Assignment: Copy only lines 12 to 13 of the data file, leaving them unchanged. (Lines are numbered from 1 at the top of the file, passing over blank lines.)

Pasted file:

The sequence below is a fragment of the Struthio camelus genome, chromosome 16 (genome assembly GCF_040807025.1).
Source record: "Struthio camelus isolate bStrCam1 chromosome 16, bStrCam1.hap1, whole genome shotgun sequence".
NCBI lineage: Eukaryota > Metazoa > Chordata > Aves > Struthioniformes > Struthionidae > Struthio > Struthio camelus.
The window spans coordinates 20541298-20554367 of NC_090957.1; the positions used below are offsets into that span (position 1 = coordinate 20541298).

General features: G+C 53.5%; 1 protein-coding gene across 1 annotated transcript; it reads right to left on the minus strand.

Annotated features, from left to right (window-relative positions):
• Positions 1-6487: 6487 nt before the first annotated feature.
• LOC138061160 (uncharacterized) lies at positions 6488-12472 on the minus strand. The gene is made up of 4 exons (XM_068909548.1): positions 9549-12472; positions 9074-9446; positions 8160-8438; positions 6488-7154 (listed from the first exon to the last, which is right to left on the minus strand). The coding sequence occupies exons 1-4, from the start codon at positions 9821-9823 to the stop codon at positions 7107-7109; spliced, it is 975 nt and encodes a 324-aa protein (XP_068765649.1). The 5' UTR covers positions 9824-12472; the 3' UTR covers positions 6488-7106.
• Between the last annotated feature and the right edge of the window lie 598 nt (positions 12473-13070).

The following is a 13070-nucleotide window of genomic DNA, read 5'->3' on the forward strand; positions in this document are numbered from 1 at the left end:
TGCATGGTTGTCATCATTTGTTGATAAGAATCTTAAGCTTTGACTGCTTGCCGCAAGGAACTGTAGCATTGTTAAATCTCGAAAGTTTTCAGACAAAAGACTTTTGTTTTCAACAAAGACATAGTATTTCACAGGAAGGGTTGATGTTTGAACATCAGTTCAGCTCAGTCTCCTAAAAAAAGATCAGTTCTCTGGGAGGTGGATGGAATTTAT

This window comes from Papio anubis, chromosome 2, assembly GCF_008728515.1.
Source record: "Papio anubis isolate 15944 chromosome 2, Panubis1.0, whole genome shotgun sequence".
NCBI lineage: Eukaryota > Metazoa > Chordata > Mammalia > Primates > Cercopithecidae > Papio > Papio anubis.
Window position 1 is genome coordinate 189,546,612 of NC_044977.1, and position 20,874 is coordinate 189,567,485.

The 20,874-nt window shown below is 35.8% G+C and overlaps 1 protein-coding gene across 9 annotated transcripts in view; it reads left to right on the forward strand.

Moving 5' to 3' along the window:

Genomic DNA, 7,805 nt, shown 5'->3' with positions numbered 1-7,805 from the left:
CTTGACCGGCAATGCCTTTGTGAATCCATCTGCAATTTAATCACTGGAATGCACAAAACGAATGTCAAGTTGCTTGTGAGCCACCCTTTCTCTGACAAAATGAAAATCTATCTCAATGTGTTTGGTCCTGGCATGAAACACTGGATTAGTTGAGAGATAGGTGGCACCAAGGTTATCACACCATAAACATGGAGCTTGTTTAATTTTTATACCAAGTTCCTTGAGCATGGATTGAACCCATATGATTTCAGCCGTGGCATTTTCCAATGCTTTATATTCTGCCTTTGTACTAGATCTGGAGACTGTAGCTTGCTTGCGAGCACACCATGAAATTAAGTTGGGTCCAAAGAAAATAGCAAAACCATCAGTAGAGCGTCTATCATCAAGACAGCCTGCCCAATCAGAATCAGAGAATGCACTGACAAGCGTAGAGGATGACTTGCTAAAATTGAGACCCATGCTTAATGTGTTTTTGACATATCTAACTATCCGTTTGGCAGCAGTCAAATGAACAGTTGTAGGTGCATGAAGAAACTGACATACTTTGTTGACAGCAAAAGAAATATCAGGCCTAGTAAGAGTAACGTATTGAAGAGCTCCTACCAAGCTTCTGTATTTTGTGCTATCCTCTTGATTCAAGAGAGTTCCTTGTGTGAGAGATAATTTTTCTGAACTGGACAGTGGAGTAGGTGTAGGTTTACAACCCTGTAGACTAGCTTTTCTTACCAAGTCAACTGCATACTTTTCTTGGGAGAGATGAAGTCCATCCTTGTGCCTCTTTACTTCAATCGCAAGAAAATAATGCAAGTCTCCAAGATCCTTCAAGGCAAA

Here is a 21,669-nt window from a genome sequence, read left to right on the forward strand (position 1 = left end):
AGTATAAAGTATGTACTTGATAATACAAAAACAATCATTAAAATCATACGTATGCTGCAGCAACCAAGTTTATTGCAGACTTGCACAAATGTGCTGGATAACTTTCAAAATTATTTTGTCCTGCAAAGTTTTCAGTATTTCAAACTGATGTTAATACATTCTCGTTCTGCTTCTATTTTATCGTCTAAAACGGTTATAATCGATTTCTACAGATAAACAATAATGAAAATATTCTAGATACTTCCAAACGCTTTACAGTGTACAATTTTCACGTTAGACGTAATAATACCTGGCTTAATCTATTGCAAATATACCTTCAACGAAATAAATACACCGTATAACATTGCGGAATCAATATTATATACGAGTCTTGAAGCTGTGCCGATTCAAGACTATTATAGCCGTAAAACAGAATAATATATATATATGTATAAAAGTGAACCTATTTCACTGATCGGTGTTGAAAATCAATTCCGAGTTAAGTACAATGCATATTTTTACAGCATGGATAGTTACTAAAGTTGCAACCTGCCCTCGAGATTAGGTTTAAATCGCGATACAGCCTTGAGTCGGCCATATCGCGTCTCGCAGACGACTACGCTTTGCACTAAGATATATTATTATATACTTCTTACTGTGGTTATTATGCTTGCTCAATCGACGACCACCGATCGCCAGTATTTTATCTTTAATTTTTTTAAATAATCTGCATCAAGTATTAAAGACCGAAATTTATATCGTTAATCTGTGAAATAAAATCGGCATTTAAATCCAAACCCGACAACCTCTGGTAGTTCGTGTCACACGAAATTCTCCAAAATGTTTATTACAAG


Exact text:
This window comes from Papio anubis, chromosome 2, assembly GCF_008728515.1.
Source record: "Papio anubis isolate 15944 chromosome 2, Panubis1.0, whole genome shotgun sequence".